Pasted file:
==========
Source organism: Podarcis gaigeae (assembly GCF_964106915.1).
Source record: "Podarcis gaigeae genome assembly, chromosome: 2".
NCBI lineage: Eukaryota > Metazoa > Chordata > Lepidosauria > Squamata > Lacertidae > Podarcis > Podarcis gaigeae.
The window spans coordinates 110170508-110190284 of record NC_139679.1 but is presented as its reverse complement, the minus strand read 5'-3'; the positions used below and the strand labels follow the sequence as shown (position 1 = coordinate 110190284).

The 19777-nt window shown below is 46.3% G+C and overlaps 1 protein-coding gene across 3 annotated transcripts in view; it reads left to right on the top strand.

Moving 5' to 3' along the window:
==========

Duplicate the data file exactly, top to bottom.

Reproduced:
Source organism: Podarcis gaigeae (assembly GCF_964106915.1).
Source record: "Podarcis gaigeae genome assembly, chromosome: 2".
NCBI lineage: Eukaryota > Metazoa > Chordata > Lepidosauria > Squamata > Lacertidae > Podarcis > Podarcis gaigeae.
The window spans coordinates 110170508-110190284 of record NC_139679.1 but is presented as its reverse complement, the minus strand read 5'-3'; the positions used below and the strand labels follow the sequence as shown (position 1 = coordinate 110190284).

The 19777-nt window shown below is 46.3% G+C and overlaps 1 protein-coding gene across 3 annotated transcripts in view; it reads left to right on the top strand.

Moving 5' to 3' along the window: